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Zombie Festival Shooting Leaves 1 Dead, 5 Injured

A late-night gathering in Florida — a charitable festival where people dress up as zombies — suddenly turned chaotic and violent late Saturday. The shooter is still at large, police say.
NPR

More Than A Year After Near Fatal Injuries, Tracy Morgan Returns To SNL

"You may have seen on the news I was in a terrible car accident a year ago. It was awful. But it also showed me how much love and support I have in this world," Morgan said in his opening monologue.
NPR

As Charter Schools Become Divisive, Two Parents Give Their Take

The number of charter schools that are suing the Baltimore City Public Schools is increasing and some parents need to make a choice between two big options: district vs. charter.
NPR

Conservationists Push For A National Undersea Monument

Conservationists want a large swath of ocean off of Cape Cod to be declared a national monument. Fishing groups oppose the plan, which would make Cashes Ledge and other fishing areas off limits.
NPR

New York City Pulls Plug On Taxi TV

Yellow cab passengers have had enough. They are tired of the blaring ads and no way to turn them off. Finally, New York City is dumping Taxi TV.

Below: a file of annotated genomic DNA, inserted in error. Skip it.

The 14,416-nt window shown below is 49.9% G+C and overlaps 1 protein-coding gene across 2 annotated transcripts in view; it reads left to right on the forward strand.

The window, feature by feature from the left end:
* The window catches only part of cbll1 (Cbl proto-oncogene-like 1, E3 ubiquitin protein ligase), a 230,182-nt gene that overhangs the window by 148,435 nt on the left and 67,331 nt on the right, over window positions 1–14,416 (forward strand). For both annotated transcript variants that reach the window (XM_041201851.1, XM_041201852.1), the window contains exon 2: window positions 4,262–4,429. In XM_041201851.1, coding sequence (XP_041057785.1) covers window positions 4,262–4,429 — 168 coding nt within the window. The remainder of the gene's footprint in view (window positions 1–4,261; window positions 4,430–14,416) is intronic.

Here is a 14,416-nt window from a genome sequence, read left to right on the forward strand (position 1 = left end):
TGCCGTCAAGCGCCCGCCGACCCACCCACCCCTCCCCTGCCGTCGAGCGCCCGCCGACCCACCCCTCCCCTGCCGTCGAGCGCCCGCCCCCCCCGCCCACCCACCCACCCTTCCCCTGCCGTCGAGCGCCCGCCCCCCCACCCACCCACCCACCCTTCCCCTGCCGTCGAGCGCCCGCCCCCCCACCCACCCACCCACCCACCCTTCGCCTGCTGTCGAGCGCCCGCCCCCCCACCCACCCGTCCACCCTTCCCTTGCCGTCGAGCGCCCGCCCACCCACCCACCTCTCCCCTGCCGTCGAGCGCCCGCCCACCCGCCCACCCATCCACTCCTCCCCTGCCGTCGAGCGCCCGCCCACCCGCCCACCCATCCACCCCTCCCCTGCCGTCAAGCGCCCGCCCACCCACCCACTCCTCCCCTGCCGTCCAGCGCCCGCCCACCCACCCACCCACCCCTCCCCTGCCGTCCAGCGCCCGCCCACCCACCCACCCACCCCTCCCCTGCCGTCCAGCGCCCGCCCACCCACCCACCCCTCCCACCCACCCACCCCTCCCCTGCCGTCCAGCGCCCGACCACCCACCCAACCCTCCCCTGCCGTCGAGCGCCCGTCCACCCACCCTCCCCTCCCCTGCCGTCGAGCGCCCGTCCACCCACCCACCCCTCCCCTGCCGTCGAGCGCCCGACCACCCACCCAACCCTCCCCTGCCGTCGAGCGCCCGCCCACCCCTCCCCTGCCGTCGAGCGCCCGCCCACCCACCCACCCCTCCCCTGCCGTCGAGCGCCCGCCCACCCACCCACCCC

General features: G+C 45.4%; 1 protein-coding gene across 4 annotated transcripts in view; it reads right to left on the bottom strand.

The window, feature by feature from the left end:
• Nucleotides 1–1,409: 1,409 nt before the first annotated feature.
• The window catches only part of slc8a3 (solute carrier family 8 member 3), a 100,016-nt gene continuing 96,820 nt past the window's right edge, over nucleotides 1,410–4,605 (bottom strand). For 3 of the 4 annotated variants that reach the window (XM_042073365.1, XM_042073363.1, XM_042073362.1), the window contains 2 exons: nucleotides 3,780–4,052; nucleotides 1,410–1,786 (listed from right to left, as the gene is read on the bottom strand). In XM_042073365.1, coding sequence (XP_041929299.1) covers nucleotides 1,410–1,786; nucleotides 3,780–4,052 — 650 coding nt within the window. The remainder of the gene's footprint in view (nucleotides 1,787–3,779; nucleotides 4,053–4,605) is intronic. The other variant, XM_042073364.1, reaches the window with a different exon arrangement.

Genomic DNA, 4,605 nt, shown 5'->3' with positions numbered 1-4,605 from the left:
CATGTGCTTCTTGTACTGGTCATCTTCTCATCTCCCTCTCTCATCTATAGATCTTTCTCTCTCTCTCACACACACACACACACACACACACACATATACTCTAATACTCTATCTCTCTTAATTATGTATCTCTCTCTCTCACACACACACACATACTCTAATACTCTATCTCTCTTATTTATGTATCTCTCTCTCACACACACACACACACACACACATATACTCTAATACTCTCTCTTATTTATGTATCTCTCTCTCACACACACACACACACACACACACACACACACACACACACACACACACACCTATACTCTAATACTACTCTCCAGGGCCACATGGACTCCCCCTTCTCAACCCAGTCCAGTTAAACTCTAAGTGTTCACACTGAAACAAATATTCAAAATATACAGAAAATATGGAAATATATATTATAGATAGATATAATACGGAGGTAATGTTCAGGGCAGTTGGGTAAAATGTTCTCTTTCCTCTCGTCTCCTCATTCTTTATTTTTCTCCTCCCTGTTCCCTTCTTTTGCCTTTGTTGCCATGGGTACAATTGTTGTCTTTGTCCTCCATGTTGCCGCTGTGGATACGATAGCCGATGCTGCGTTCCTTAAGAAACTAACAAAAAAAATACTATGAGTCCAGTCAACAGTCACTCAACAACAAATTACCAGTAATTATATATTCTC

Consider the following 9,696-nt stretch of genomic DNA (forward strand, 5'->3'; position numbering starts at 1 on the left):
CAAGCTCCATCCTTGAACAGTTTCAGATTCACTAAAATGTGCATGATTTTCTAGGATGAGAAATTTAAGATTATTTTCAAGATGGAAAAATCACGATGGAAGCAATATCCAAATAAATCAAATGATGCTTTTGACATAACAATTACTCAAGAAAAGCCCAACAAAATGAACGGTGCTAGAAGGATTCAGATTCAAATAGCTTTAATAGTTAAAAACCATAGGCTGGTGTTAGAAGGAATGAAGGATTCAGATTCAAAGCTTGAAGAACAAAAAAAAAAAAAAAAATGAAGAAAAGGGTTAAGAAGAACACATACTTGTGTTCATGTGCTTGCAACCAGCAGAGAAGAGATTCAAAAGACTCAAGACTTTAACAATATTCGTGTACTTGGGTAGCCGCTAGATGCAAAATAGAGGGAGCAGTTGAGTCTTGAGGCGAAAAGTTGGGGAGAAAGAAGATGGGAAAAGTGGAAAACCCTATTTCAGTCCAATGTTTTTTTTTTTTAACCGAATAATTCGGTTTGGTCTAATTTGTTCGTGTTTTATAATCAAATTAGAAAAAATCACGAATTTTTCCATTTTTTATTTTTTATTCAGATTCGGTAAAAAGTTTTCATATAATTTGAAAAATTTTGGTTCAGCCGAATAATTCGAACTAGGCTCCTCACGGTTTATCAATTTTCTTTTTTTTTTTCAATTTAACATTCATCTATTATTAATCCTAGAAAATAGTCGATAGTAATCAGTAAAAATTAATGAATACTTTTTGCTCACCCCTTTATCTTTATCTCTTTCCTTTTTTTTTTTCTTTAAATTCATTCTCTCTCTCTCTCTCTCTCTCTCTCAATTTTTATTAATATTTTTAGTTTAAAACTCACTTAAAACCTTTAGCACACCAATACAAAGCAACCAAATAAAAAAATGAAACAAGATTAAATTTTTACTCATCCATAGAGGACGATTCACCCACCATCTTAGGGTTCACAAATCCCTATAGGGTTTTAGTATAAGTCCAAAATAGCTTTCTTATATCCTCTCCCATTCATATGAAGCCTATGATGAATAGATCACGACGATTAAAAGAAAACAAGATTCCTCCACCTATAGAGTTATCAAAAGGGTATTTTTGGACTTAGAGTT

NPR

Syrian Family Finds Support, Tough Transition In North Carolina

The U.S. accepted just 2,000 Syrian refugees this year; next year it will accept 10,000. For those who are already here, especially if they are older, it can be difficult to adjust to their new home.
NPR

Behind The Founding Foodie, A French-Trained Chef Bound By Slavery

James Hemings, Thomas Jefferson's chef, had skills surpassing any other American cook of his era. Training in Paris, he glimpsed a world where black men were free — and respected. Then he came home.
NPR

A U.S. Policy Shift In Afghanistan — And What It Means For The Future

Michel Martin speaks with Abderrahim Foukara, the Washington bureau chief for Al-Jazeera Arabic, about President Obama's plan to leave 5,500 U.S. troops in Afghanistan.
NPR

Can A Cancer Drug Reverse Parkinson's Disease And Dementia?

People with Parkinson's and related forms of dementia improved in a small study when they took a leukemia drug called nilotinib. Researchers say the drug seems to help brain cells eliminate toxins.
NPR

Built A Century Ago, 'Rosenwald Schools' May Still Have Lessons To Teach

Julius Rosenwald built nearly 5,000 schools for black children across the south. That was a century ago. But some economists thinks those schools may hold important lessons for today.

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